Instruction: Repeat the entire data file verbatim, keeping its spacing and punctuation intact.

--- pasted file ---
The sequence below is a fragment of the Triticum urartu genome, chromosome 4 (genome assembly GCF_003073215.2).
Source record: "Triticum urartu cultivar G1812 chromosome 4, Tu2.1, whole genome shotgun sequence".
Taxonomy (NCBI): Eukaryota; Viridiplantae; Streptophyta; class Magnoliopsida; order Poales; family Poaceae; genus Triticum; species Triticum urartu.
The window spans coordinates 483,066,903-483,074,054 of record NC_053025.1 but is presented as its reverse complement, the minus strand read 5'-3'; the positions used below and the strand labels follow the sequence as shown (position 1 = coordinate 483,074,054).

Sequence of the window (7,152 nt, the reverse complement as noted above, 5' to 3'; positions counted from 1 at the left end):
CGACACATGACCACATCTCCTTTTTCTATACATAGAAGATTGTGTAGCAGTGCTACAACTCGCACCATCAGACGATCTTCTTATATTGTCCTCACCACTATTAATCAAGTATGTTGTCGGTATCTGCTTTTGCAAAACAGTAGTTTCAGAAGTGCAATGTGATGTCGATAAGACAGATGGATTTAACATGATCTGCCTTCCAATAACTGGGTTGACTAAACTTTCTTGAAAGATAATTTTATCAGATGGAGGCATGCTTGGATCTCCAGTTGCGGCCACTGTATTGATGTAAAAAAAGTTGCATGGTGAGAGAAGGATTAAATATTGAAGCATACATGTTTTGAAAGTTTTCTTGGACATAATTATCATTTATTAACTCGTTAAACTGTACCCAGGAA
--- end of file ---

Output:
The sequence below is a fragment of the Triticum urartu genome, chromosome 4 (genome assembly GCF_003073215.2).
Source record: "Triticum urartu cultivar G1812 chromosome 4, Tu2.1, whole genome shotgun sequence".
Taxonomy (NCBI): Eukaryota; Viridiplantae; Streptophyta; class Magnoliopsida; order Poales; family Poaceae; genus Triticum; species Triticum urartu.
The window spans coordinates 483,066,903-483,074,054 of record NC_053025.1 but is presented as its reverse complement, the minus strand read 5'-3'; the positions used below and the strand labels follow the sequence as shown (position 1 = coordinate 483,074,054).

Sequence of the window (7,152 nt, the reverse complement as noted above, 5' to 3'; positions counted from 1 at the left end):
CGACACATGACCACATCTCCTTTTTCTATACATAGAAGATTGTGTAGCAGTGCTACAACTCGCACCATCAGACGATCTTCTTATATTGTCCTCACCACTATTAATCAAGTATGTTGTCGGTATCTGCTTTTGCAAAACAGTAGTTTCAGAAGTGCAATGTGATGTCGATAAGACAGATGGATTTAACATGATCTGCCTTCCAATAACTGGGTTGACTAAACTTTCTTGAAAGATAATTTTATCAGATGGAGGCATGCTTGGATCTCCAGTTGCGGCCACTGTATTGATGTAAAAAAAGTTGCATGGTGAGAGAAGGATTAAATATTGAAGCATACATGTTTTGAAAGTTTTCTTGGACATAATTATCATTTATTAACTCGTTAAACTGTACCCAGGAA